The problem I find is that scenarios above happen a lot so yes I would be inclined to agree with above coments. However scenario 3 is a fundamental floor of all wards. We are currently trialing cook as you need food which can be prepared 15 mins before required to address this issue. This would seem a common sense approach to this problem. But as with all scenarios and situations like this someone has to take advantage and spoil it for the rest of the staff. I used to work with a nurse who never brought food and would pilfer the cupboards at night. So the cupboards were locked and all food no matter how small was sighned in and out! So if scenario 2 happened and you missed the canteen opening as some poor sole was arresting tough! But that was all down to one particular nurse and the next time I worked with her and this happened I didn't share my jellies!!! and yes she sulked!

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  • Now lets be sensible here....really!( Im writing this with two slices of bread in one pocket, a box of bandaids in the other pocket, and my panadol stuck in my bra!!)
    2. Missing a break due to any ward problem should be half an hours pay by law into my wage packet....Missing my "MEAL break to eat is negligant if you do not have the availability to food on a shift .
    How much is 2 slices of toast and jam as opposed to claiming the 30 min meal break??
    1, Cutting my finger in the hospital park....you are on hospital property and therefore did the injury at work I would have said.
    The hospital has a DUTY of CARE to you.
    No bandaid/ cleaning. Go home off sick!
    3. No you cannot...However there MUST be the time and food availability elsewhere for you.
    There will ALWAYS be staff that do the wrong thing and take what they should not, but these senarios are just about staff care.( No 3 is dodgy even here )
    Talk about looking after nurses that already give their absolute blood sweat and tears.
    How many nurses work already sick.....yep you can relate!
    There is a huge line between a nurse that wants something to help her get through a shift and to someone who is really stealing.
    Look after your nurses!!

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  • Eileen Shepherd your article is not only ignorant but also offensive.

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  • tinkerbell

    Heaven help us all. I have 'stolen' a jam sandwich i admit, and a roast potato that was going in the pig bin, oh and a couple of parsnips, and also a jacket potato that i put to one side and ate 3 hours later cos that was also going to go in the bin, oh and a spoonful of custard i scrapped and licked out of the serving bowl, oh and made plates of toast for the staff on their breaks, with marmite. Sometimes i sniff the cadburys hot chocolate tin and ask others to sniff it too, smells gorgeous. I'm not sure what to do with myself now, should i take myself off to the local jam sandwich police station and say i want 50 other sandwich cases taken into consideration. An army marches on its stomach, i see my colleagues at work as that army, if i am about to have a hypo i will have a sugar sandwich rather than faint on the floor. We do have access to a canteen whilst on duty but do not get a long enough break to get there and back and shove something down our throats to eat within 20 minutes, we can only gaze at it longingly and those lucky, lucky people sitting down relaxing, eating a meal. I also take food into work with me but sometimes it is not enough to sustain my energy levels throughout the day and a jam sandwich hits the spot. If someone cut there finger i would get them a plaster from our supply, absolutely. I once reported myself, after being reported by someone else who needs to get out more, for eating the scraps off the trolley, not realising that i also had custard all over my uniform where i'd missed my mouth gulping it down before handing myself in. She put her hand in the air and said 'i don't care so long as i don't see you doing it'. Good old girl she was. So guilty as charged.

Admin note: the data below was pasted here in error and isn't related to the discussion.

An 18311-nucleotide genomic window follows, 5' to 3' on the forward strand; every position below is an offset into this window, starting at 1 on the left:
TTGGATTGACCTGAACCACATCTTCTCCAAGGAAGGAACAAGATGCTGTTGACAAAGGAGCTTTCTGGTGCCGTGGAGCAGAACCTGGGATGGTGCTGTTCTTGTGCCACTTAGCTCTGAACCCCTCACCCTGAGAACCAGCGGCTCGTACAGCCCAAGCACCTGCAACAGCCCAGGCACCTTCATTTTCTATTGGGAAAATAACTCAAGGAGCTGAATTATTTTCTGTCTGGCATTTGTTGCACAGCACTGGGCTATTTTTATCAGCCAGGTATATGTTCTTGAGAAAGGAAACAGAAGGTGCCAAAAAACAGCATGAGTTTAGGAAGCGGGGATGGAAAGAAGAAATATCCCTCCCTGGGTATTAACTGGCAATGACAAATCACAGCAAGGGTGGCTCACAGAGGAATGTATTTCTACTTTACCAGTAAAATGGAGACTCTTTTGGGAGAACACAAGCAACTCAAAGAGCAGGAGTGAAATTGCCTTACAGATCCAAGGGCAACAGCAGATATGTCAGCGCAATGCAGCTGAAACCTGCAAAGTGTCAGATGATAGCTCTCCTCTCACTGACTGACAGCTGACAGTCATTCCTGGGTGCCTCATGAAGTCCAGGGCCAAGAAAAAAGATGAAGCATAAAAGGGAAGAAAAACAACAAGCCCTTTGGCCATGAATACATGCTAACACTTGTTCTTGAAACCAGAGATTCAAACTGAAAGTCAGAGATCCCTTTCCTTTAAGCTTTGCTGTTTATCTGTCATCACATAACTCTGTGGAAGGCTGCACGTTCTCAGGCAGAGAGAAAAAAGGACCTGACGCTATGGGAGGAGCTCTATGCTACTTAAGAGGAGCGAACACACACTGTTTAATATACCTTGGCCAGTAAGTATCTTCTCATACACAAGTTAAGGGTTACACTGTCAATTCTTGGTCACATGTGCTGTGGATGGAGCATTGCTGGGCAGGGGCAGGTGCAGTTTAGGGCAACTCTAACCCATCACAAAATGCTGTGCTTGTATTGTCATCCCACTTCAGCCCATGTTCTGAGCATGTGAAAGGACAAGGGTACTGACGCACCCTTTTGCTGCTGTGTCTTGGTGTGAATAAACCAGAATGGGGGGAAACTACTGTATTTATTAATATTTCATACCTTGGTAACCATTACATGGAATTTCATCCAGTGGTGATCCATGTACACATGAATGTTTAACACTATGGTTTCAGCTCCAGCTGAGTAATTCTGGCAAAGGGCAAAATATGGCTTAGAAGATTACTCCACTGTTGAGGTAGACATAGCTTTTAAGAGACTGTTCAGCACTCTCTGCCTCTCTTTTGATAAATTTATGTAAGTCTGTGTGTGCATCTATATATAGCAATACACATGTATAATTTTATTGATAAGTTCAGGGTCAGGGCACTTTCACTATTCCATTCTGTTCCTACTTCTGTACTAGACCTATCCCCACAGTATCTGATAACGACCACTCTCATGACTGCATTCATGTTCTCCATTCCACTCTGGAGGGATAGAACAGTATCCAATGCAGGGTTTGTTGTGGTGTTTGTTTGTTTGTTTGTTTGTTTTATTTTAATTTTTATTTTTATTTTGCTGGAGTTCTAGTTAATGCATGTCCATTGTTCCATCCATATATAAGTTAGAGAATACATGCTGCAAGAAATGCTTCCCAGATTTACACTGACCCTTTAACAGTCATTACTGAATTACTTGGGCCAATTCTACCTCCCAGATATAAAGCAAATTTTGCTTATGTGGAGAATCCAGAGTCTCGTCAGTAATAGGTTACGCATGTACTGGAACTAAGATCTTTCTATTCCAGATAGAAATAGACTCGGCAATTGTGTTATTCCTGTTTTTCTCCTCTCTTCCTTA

I also told all the staff who did a sleepover during the bad weather, snow, that they could go to the canteen and get a free meal, the canteen would not agree, so i said i would pay for it. My matron also said she would pay for it if necessary. These nurses also worked the next shift for staff that couldn't get in, some didn't get home for 2 days. This myth that nurses don't need food or water to complete a shift without dropping must stop. I wouldn't mind paying into a kitty or something for my jam sandwich, if needed. The we could eat it without all the angst. I also sit the housekeepers down for a cup of tea and a slice of toast at the weekend, agency staff are involved in this wickedness also. I even sit with my patients and eat my sandwich. I always tell the staff if you get caught it's nothing to do with me, though of course i know they would say i told them to do it and tell them to try not to choke as we eat the delight like a pack of ravaged wolves. I really can't be doing with this, so i will continue to encourage my staff to take their breaks, sit down with a cup of tea and marmite on toast and take the consequences at my trial. I fully admit that i am being a bad role model, and morally bakrupt on the marmalade sandwich front. The patients are never left out of the jam sandwich picnic as i shout out who else wants one? The condemned man ate a hearty meal of jam sandwich. I think i know the difference between a jam sandwich and stealing meds from the drug trolley.There aren't many perks to this job apart from our jam sandwich. There is always paracetamol available amongst the staff who bring in their own supply, we have enough ailments amongst us to keep 29 doctors in full time employment. I think there must be something intrinsically wrong with an employer if we cannot offer another person in pain some paracetamol, and as a last resort from the meds trolley, if that's all that's available. I understand that any system can be abused, has been abused and we are responsible and accountable and everything else that goes with the territory, but we are not all drug addled opiate addicts, just jam/marmite/marmalade (as a last resort fish paste urgh) sandwich addicts.